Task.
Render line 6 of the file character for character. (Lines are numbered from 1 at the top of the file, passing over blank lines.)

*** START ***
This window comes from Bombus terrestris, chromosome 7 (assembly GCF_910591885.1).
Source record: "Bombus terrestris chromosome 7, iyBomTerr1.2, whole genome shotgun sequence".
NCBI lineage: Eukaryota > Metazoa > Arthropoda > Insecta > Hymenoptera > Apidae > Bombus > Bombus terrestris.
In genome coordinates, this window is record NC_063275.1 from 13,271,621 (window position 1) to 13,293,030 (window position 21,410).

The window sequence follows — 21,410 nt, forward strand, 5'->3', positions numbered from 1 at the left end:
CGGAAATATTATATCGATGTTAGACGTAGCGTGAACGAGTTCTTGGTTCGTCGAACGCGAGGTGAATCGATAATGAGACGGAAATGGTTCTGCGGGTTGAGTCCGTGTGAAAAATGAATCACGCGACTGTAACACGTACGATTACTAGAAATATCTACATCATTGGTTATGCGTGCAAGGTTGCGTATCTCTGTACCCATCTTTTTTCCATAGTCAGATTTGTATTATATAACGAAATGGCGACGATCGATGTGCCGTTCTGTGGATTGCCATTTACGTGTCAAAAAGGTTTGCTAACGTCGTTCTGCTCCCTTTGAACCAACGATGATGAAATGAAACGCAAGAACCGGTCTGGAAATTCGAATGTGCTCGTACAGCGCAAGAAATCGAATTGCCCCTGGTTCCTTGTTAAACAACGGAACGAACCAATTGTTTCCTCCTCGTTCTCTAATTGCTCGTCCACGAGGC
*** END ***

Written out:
CGGAAATATTATATCGATGTTAGACGTAGCGTGAACGAGTTCTTGGTTCGTCGAACGCGAGGTGAATCGATAATGAGACGGAAATGGTTCTGCGGGTTGAGTCCGTGTGAAAAATGAATCACGCGACTGTAACACGTACGATTACTAGAAATATCTACATCATTGGTTATGCGTGCAAGGTTGCGTATCTCTGTACCCATCTTTTTTCCATAGTCAGATTTGTATTATATAACGAAATGGCGACGATCGATGTGCCGTTCTGTGGATTGCCATTTACGTGTCAAAAAGGTTTGCTAACGTCGTTCTGCTCCCTTTGAACCAACGATGATGAAATGAAACGCAAGAACCGGTCTGGAAATTCGAATGTGCTCGTACAGCGCAAGAAATCGAATTGCCCCTGGTTCCTTGTTAAACAACGGAACGAACCAATTGTTTCCTCCTCGTTCTCTAATTGCTCGTCCACGAGGC